Search the Community
Showing results for tags 'cigar'.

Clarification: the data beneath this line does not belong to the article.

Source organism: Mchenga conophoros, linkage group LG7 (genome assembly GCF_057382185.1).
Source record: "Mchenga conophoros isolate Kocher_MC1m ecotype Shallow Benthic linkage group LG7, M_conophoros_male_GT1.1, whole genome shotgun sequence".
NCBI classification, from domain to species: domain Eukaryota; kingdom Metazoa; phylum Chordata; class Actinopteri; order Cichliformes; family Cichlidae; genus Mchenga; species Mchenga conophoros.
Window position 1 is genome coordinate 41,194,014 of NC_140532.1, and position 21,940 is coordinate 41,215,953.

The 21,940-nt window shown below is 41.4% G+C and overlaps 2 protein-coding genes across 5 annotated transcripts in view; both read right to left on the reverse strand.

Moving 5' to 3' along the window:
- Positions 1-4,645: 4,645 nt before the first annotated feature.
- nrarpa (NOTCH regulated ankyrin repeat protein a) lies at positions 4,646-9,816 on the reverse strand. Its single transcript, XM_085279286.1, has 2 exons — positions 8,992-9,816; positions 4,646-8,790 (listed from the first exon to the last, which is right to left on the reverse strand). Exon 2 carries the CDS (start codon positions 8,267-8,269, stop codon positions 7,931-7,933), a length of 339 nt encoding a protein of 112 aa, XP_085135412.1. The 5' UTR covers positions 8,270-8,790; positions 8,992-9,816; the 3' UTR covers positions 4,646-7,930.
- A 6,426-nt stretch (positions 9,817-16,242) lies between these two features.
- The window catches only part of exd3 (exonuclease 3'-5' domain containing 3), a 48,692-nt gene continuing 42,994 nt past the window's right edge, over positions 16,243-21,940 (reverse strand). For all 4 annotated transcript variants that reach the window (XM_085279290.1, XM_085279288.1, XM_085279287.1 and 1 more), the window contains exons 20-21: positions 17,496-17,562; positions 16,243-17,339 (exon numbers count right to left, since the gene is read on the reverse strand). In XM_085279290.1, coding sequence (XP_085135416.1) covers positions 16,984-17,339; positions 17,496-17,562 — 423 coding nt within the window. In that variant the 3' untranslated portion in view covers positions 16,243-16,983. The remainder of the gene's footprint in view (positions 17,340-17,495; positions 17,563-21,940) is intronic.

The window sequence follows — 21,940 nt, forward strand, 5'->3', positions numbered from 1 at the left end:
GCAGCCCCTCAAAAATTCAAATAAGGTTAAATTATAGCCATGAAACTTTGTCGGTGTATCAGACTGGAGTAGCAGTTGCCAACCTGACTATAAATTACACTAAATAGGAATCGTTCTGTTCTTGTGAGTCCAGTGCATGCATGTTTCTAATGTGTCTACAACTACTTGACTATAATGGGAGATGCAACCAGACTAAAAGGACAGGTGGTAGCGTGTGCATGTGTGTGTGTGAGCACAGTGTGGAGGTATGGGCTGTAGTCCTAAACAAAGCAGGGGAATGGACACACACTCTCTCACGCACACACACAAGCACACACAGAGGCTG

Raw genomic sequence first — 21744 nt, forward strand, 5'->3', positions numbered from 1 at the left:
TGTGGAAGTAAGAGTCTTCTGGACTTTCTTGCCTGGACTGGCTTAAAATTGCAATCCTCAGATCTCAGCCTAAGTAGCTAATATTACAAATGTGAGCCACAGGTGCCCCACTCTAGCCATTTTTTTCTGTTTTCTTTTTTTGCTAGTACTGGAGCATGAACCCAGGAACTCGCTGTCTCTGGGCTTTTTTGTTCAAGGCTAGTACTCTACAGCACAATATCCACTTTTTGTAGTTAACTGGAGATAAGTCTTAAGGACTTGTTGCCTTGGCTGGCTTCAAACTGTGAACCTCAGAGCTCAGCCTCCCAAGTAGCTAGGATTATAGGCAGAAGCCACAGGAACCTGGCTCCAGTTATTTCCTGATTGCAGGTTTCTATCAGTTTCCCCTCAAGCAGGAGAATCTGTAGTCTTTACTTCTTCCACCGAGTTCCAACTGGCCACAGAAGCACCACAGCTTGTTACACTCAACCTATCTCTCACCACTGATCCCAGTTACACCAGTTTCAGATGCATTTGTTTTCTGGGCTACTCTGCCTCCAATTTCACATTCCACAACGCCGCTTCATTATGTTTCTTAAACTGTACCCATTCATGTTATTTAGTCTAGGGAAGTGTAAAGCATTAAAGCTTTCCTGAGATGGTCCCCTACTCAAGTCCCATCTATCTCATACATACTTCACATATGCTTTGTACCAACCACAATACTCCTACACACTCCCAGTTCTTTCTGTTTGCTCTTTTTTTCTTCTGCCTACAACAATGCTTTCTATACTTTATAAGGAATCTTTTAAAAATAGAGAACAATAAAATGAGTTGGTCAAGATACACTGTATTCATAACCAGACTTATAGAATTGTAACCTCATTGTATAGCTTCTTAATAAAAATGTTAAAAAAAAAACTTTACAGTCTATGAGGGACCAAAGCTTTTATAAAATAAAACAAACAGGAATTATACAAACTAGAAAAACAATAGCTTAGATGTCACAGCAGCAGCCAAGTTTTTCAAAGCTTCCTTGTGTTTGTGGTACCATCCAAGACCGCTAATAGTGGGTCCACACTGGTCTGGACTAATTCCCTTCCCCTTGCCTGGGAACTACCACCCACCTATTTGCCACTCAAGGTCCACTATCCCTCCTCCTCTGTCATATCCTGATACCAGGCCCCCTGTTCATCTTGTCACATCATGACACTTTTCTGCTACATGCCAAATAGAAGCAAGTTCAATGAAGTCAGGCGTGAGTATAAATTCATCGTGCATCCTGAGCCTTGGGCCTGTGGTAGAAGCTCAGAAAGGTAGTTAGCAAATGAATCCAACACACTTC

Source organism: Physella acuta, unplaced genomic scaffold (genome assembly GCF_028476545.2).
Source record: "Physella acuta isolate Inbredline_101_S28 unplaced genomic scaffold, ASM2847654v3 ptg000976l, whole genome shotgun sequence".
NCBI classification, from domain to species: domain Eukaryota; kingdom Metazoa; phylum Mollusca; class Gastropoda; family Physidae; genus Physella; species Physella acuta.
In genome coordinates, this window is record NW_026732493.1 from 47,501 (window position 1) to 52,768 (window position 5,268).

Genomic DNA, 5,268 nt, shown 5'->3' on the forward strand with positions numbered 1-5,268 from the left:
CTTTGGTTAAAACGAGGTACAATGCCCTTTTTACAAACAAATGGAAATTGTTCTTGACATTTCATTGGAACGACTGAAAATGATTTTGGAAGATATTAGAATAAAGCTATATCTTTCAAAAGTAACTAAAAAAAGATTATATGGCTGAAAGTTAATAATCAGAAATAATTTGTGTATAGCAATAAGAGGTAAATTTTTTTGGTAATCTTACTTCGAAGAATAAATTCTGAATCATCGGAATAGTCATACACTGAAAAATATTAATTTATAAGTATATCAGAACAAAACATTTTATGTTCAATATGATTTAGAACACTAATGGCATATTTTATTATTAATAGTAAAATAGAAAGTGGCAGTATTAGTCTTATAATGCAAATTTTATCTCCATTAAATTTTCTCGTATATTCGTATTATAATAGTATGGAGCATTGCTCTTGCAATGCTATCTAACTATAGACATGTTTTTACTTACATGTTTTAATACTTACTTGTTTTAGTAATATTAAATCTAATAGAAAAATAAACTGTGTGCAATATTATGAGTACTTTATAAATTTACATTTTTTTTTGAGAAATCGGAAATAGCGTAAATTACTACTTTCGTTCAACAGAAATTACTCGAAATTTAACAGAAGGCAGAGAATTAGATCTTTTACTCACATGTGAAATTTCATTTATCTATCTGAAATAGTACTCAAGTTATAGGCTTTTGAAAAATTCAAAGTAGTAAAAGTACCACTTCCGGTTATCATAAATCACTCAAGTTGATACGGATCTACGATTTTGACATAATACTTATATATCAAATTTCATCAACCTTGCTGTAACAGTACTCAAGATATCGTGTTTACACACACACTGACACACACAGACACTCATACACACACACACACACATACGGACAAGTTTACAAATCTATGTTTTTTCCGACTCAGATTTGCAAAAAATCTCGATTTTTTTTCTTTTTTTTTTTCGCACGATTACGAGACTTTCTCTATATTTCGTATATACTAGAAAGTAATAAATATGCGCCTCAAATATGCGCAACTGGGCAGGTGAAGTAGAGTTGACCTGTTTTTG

It’s Been A Minute Hello all lovers of the leaf. It’s been a while since I have posted anything in the Cigar Lounge. Like everything else, you can blame the pandemic for that. I have not had anything to share in the lounge since I had not smoked a cigar in fourteen months. My reasoning was that if this was a virus that infects the lungs, then maybe it was a good idea to keep the lungs as healthy as possible. Is that a true thing? I don’t know, as I am not a doctor. Regardless, I did go for more than a year without a cigar. Once I was fully vaccinated though, my new plan became Got the Stabs, Have a Stick! New Kit Needed To celebrate the return of golfing with cigars, I figured that I needed a couple of things. First, I would go grab one of my favorite cigars, an Olivia Serie V. While the Rocky Patel Sun Grown Maduro is probably my favorite cigar, it can be a little much for the course. It’s more of a bourbon and bullshitting smoke. The Olivia works better for me on the course. The other thing that I wanted was a new cigar tool kit for the golf bag. Nothing like a new cutter, lighter, and case to boost the enjoyment of the smoking ritual. Naturally, I turned to Xikar, knowing that their tools have yet to let me down. And so, today I want to share with you these new cigar toys so that should you too want to step up your cigar tool game, you’ll have my takes to reference. First, lets talk about transport. Xikar Envoy Case To smoke a cigar at the golf course you first need to get the cigar to the golf course. Now I typically use the Xikar 5 cigar travel humidor for golf, but I wanted to explore something lighter and smaller. The five-cigar case works well but seems like overkill if I’m only taking one stick and not worried about maintaining humidity. The plan was to look for something smaller. The Xikar Envoy Case seemed like a solid single cigar option. Sure, I could just buy cigars in tubes, but not all my favorites come packaged that way. This case is simplicity personified. It consists of two sections that connect by the larger sliding over the smaller. It may be simple, but it works great for cigars of all reasonable sizes (up to 60 ring/7”). You just slide the top down until it fits the cigar. Could sliding too far damage the cigar? Probably, but the fit is tight, so it would take a significant impact to move that lid. As far as the ritual goes, the rich leather and cedar lining evoke feelings of luxury. Maybe that sounds silly, but the case feels fancy, and that makes me feel like I’m doing something fancy. All in all, I see myself using the Envoy case far more than the travel humidor, except maybe for golf trips, then I’ll likely need both. Xikar Enso Cutter Cutting the cigar is a big part of my smoking ritual. I think that there is a primal, perhaps medieval glee that comes with the cutting. Maybe it’s a touch sociopathic, but I love hearing that click when the blades sever the tip of the cigar. As I am a fan of Xikar’s round XO cutter, I had to take their new Xikar Enso cutter for a spin. Like the XO, this cutter features two synchronized cutting blades. But unlike the XO, this one only pushes from one side. The double guillotine blades move in sync when you press down on the cutting lever. I’m not sure if this is all gear driven like the XO as this time, as all mechanics are enclosed. To open the cutter, you will need to pull the edge up. Nothing spring loaded here. Once open, this cutter will take on a cigar up to a 72 ring gauge. That’s too much girth for me, but you live your life. Like I’ve come to expect from Xikar, the Enso cuts clean. Amazingly clean. One push and that tip is gone, with not a fray to be found on the edge of the wrapper. The profile of the Enso is a little on the large size. I did not expect it to have a diameter larger than the XO. That said, it is thinner than expected, and still fits perfectly for one hand cutting. Xikar Tactical Single Torch Yes, I definitely enjoy the cutting ritual, but it is the lighting of the cigar that I look forward to the most. Something about tapping into the primal element of fire and getting the first tastes of the tobacco as the cigar lights. That’s the best. Unfortunately, this is also where a noncompliant torch can take the ritual off the rails. Fighting for fire is not enjoyable. Prior to the trying out this torch, my go to fire source was the Xikar Tactical Triple torch. It holds an ocean of fuel, and lights the first time, all the time. It gives me everything I need, except the being new part, so naturally, I needed to take the Xikar Tactical Single for a spin. The surprising thing about the Tactical Single is that it is a bit larger than the Tactical Triple. Maybe not in width, but it is taller and thicker. The ergonomics are still sound though as its round-ish profile fits easy in the hand. Thumb access is perfect for lid flipping and button sliding. The knob to change flame height is huge and has quite a range. Pay attention to this as on full, this single jet torch produces significant flame. My Turrim single does not pump fire like the Tactical Single. After venting any air and filling the Tactical Single with premium butane, I put the ignition to the test. Ten out of ten times it lit. Granted, this was in my garage and not out in the elements. Not to worry though as once I was out on the course, performance was the same. Now you may have noticed that there is a nice groove on the top of the torch to hold your cigar. It’s a great feature, but I am not sure it’s golf friendly. It should work in a riding cart. Pick any flat surface then balance the cigar on the torch. Just remember it before you drive off. Walking the course, this feature may not work quite as well since the fill hole is on the bottom. I’m not sure I’d try this on the grass or dirt as I don’t want any debris to plug the fill hole. How it went... With all this build up, you may be wondering how that cigar was on the course. Full disclosure, it was delicious. I loved pulling the new tools out of my new MGS valuables bag. My Envoy kept the cigar safe. The Enso cut like Hanzo, and the Tactical Single delivered fire like Prometheus. All in all, it was great to enjoy a stick on the course again. As we return to normalcy, one of my goals is to appreciate more the things that I took for granted. A round of golf with my good friends and a good cigar is one of those things. BONUS TORCH: Palio Vesuvio Triple Torch As it turns out, I have a bonus tool to share with you, the Palio Vesuvio Triple torch. Though the Palio brand may not as well known as Xikar, I have found that Palio makes solid cigar tools. One of the welcome differences is that most of their tools are on the lower end of the cost scale. This torch, for example, lists on Amazon for $12.99 or two for $19.99. While it may not be as fancy as some of my other torches, the Palio Vesuvio Triple is a fire breather. It has a huge butane tank. It is easy to adjust. It spits triple tongues of fire to the stratosphere. And best of all, it only costs about $10! Add one to your golf bag, your camping gear, your boat, and wherever you usually enjoy a cigar. Should you drop it in the lake, or leave it in the golf cart, who cares? It was only $10. As far as bang for your buck, or flame for your fuel, this torch gets it done.